In ice cream production, the term "ice cream base" refers to the basic mixture of ingredients used to make different types of ice cream. This base is the starting point from which flavors, colors and additives are added to create the desired flavors and textures. The ice cream base is critical to the quality of the final product, as it determines the basic texture, flavor and creaminess of the ice cream.
There are several types of ice cream bases that vary depending on the type of frozen dessert being made. Here are some examples:
- Custard base: This base consists of eggs, sugar, milk and/or cream. The eggs are mixed with sugar and heated to form a thick, creamy mixture called custard. The custard base is rich and provides a smooth, velvety texture often associated with premium ice creams. It is also the starting point for Parfaits and semifreddos.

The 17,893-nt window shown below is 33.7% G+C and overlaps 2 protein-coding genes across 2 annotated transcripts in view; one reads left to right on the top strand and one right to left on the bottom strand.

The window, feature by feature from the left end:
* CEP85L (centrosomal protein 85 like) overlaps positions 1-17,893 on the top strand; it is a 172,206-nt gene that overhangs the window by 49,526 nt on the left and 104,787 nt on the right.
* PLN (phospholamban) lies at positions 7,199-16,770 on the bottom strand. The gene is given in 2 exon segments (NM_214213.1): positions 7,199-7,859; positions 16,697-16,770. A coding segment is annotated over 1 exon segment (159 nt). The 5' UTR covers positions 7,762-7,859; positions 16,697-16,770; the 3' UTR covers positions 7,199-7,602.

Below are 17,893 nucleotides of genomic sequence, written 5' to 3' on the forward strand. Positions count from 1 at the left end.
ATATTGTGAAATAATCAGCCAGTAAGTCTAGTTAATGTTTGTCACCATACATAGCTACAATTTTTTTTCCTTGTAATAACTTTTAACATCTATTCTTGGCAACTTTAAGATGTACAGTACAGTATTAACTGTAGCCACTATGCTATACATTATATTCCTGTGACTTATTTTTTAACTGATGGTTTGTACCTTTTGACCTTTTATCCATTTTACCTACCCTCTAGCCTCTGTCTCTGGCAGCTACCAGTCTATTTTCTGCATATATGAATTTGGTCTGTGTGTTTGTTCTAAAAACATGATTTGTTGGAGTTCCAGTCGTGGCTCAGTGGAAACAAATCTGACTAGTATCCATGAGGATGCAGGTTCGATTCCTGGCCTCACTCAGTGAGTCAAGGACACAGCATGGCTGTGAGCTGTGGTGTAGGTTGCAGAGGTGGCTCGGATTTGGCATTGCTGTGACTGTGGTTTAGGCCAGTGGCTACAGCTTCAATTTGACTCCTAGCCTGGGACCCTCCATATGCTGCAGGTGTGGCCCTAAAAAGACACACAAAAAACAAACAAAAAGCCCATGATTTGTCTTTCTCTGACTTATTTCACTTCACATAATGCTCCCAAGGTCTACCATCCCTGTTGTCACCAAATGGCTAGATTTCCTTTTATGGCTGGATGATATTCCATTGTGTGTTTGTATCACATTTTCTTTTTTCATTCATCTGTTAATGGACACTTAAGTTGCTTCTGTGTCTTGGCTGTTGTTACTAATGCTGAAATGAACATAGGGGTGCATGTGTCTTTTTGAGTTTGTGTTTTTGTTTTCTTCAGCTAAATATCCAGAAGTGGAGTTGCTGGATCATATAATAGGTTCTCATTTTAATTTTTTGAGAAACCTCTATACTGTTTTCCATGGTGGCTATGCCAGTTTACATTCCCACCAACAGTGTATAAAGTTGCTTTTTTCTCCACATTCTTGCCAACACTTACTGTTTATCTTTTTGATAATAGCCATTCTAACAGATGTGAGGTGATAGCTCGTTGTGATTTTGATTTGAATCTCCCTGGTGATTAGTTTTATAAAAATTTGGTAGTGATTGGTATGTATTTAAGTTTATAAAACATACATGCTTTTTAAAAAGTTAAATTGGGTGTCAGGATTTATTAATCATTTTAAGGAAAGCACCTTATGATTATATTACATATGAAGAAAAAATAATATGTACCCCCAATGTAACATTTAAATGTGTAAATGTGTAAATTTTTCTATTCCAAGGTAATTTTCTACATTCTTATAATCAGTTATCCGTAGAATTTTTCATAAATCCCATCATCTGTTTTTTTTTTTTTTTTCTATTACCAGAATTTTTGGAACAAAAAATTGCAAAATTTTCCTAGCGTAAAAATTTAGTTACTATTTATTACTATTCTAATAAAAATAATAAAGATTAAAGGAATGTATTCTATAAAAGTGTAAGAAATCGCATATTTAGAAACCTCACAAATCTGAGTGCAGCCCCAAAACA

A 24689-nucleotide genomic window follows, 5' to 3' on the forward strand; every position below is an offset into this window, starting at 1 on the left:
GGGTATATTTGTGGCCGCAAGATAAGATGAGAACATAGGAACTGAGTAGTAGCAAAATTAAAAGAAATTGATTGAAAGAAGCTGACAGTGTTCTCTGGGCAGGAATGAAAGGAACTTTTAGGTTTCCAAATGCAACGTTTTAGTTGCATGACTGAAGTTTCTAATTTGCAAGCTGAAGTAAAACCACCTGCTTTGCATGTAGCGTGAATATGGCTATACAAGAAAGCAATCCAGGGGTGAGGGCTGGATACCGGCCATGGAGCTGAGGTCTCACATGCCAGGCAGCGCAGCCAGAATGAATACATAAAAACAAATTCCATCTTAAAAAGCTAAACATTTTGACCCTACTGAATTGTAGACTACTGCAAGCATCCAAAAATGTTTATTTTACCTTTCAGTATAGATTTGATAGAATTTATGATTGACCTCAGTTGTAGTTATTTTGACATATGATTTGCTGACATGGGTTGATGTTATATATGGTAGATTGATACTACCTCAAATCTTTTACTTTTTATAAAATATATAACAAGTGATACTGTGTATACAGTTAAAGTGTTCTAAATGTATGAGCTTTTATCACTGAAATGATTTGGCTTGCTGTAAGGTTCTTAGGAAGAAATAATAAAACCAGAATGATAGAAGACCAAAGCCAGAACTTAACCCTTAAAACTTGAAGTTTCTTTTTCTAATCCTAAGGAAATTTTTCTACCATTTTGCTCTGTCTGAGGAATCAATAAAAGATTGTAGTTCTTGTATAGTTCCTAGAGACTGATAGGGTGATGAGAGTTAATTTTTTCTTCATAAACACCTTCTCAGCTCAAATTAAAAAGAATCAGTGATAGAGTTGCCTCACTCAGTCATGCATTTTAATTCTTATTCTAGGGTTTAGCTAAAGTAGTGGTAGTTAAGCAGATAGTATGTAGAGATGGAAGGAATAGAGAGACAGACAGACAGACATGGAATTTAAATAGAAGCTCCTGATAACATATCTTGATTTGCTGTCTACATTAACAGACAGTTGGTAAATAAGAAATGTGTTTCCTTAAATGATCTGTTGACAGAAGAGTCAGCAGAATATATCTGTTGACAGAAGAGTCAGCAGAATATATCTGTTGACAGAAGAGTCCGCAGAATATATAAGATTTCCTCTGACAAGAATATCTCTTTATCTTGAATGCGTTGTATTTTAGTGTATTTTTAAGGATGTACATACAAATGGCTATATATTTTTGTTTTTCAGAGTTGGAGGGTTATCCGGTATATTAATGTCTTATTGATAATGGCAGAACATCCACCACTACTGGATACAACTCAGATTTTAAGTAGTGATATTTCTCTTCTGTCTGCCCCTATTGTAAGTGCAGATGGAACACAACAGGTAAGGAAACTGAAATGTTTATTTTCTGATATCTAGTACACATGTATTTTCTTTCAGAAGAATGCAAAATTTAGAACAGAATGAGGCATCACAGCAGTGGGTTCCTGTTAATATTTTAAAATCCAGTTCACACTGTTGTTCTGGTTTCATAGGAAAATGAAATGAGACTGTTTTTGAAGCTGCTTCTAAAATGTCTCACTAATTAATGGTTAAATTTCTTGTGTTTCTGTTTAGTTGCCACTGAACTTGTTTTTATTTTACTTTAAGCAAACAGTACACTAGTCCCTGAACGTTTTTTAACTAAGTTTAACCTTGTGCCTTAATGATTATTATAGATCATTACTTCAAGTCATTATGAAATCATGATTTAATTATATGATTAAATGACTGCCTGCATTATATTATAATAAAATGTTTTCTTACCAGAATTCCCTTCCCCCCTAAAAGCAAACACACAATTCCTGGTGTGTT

- Philadelphia Style: A Philadelphia style ice cream base contains no eggs and is instead a mixture of sugar, milk and cream. The result is a lighter, less rich ice cream with a simpler texture than the Custard base. This base works well for fruity ice creams or for people who prefer a less heavy dessert.
- Sorbet-Base: The Sorbet-Base consists of fruit puree or fruit juice, sugar and water. It contains no dairy products, making it a dairy-free option that is well suited for those who are lactose intolerant or vegan. Sorbets are known for their refreshing texture and intense fruit aromas.
Each ice cream base can be customized and refined as desired by adding different amounts of sugar, fat content or stabilizers to achieve the desired texture, flavor and shelf life. Once the base has been prepared, flavors such as vanilla, chocolate, coffee or fruit, as well as additives such as nuts, chocolate chips or cookie crumbs can be stirred in to create the final ice cream.